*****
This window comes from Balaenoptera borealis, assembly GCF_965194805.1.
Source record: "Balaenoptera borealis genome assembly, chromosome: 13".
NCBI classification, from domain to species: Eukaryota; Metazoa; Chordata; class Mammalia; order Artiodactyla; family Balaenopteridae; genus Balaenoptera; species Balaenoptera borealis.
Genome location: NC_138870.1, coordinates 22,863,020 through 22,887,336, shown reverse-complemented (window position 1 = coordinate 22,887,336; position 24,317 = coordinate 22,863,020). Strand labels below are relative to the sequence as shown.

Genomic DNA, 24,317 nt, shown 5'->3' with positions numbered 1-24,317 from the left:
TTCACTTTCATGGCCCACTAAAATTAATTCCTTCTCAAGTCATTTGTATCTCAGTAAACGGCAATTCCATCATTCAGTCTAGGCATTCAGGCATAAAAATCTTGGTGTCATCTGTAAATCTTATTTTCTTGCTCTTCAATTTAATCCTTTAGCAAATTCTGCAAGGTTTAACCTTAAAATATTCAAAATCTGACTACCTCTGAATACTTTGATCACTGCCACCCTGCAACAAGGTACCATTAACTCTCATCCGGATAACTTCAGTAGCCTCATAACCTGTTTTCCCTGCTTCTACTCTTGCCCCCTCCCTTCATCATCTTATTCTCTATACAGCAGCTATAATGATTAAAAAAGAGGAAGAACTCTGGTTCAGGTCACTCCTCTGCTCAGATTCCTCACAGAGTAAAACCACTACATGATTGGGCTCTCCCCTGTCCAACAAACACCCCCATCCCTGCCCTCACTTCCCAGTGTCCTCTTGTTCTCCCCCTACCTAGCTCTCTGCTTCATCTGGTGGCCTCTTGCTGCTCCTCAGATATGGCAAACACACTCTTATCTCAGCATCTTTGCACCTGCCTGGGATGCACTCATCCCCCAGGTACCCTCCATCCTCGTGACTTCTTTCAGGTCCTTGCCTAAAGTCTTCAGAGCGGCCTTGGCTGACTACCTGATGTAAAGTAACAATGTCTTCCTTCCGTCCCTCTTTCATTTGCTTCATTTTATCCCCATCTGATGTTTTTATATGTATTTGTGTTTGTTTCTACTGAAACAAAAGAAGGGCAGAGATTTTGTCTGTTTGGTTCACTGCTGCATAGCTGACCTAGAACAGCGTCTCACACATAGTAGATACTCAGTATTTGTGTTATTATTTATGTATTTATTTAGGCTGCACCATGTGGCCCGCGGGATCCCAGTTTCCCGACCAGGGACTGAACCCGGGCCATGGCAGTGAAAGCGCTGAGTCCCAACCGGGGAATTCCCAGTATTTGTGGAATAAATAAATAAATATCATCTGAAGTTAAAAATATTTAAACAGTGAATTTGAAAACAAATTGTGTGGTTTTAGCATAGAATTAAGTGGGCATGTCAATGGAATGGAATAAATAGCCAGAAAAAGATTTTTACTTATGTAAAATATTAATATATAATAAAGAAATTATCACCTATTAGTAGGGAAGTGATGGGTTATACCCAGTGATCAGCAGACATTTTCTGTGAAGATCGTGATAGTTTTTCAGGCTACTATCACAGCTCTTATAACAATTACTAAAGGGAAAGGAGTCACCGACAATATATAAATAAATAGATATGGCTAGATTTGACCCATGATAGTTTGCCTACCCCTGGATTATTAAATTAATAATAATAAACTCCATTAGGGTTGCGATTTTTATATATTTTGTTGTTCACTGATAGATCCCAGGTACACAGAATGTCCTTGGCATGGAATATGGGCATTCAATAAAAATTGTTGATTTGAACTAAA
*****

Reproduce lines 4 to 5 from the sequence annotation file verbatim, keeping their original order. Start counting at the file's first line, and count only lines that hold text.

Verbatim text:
Genome location: NC_138870.1, coordinates 22,863,020 through 22,887,336, shown reverse-complemented (window position 1 = coordinate 22,887,336; position 24,317 = coordinate 22,863,020). Strand labels below are relative to the sequence as shown.

Genomic DNA, 24,317 nt, shown 5'->3' with positions numbered 1-24,317 from the left: